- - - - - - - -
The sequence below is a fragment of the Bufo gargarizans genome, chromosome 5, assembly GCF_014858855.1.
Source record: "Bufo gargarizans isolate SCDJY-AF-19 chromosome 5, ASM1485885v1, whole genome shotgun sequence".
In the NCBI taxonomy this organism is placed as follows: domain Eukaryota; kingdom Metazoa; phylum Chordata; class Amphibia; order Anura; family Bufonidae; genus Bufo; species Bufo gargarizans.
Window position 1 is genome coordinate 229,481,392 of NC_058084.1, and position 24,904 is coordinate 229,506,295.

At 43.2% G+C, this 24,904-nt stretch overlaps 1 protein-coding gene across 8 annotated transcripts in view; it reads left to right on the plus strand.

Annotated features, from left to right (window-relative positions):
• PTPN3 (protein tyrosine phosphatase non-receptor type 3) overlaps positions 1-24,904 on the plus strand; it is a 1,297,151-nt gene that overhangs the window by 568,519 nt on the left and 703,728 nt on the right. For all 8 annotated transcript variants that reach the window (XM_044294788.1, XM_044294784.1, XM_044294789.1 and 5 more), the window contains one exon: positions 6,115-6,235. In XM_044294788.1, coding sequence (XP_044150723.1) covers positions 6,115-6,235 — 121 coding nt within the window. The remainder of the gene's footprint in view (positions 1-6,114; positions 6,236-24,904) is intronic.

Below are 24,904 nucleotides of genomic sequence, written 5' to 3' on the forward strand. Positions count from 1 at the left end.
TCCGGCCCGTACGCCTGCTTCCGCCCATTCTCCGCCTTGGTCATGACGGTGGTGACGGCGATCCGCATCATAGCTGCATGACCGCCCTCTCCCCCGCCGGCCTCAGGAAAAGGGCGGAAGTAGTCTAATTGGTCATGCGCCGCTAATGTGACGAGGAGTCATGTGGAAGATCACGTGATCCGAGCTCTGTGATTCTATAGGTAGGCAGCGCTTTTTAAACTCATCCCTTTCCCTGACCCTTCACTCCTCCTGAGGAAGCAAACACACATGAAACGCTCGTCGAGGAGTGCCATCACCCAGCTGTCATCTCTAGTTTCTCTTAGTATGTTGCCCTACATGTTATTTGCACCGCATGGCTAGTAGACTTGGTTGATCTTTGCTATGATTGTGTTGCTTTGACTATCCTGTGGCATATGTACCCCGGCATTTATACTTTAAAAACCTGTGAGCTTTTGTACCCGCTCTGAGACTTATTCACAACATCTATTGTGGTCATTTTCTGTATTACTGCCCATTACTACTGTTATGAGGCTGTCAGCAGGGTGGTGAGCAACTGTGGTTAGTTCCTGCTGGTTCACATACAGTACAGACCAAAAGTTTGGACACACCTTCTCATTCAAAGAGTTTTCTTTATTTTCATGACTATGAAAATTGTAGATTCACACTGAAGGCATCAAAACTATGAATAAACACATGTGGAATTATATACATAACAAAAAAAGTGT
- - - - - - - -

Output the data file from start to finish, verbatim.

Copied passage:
The sequence below is a fragment of the Bufo gargarizans genome, chromosome 5, assembly GCF_014858855.1.
Source record: "Bufo gargarizans isolate SCDJY-AF-19 chromosome 5, ASM1485885v1, whole genome shotgun sequence".
In the NCBI taxonomy this organism is placed as follows: domain Eukaryota; kingdom Metazoa; phylum Chordata; class Amphibia; order Anura; family Bufonidae; genus Bufo; species Bufo gargarizans.
Window position 1 is genome coordinate 229,481,392 of NC_058084.1, and position 24,904 is coordinate 229,506,295.

At 43.2% G+C, this 24,904-nt stretch overlaps 1 protein-coding gene across 8 annotated transcripts in view; it reads left to right on the plus strand.

Annotated features, from left to right (window-relative positions):
• PTPN3 (protein tyrosine phosphatase non-receptor type 3) overlaps positions 1-24,904 on the plus strand; it is a 1,297,151-nt gene that overhangs the window by 568,519 nt on the left and 703,728 nt on the right. For all 8 annotated transcript variants that reach the window (XM_044294788.1, XM_044294784.1, XM_044294789.1 and 5 more), the window contains one exon: positions 6,115-6,235. In XM_044294788.1, coding sequence (XP_044150723.1) covers positions 6,115-6,235 — 121 coding nt within the window. The remainder of the gene's footprint in view (positions 1-6,114; positions 6,236-24,904) is intronic.

Below are 24,904 nucleotides of genomic sequence, written 5' to 3' on the forward strand. Positions count from 1 at the left end.
TCCGGCCCGTACGCCTGCTTCCGCCCATTCTCCGCCTTGGTCATGACGGTGGTGACGGCGATCCGCATCATAGCTGCATGACCGCCCTCTCCCCCGCCGGCCTCAGGAAAAGGGCGGAAGTAGTCTAATTGGTCATGCGCCGCTAATGTGACGAGGAGTCATGTGGAAGATCACGTGATCCGAGCTCTGTGATTCTATAGGTAGGCAGCGCTTTTTAAACTCATCCCTTTCCCTGACCCTTCACTCCTCCTGAGGAAGCAAACACACATGAAACGCTCGTCGAGGAGTGCCATCACCCAGCTGTCATCTCTAGTTTCTCTTAGTATGTTGCCCTACATGTTATTTGCACCGCATGGCTAGTAGACTTGGTTGATCTTTGCTATGATTGTGTTGCTTTGACTATCCTGTGGCATATGTACCCCGGCATTTATACTTTAAAAACCTGTGAGCTTTTGTACCCGCTCTGAGACTTATTCACAACATCTATTGTGGTCATTTTCTGTATTACTGCCCATTACTACTGTTATGAGGCTGTCAGCAGGGTGGTGAGCAACTGTGGTTAGTTCCTGCTGGTTCACATACAGTACAGACCAAAAGTTTGGACACACCTTCTCATTCAAAGAGTTTTCTTTATTTTCATGACTATGAAAATTGTAGATTCACACTGAAGGCATCAAAACTATGAATAAACACATGTGGAATTATATACATAACAAAAAAAGTGT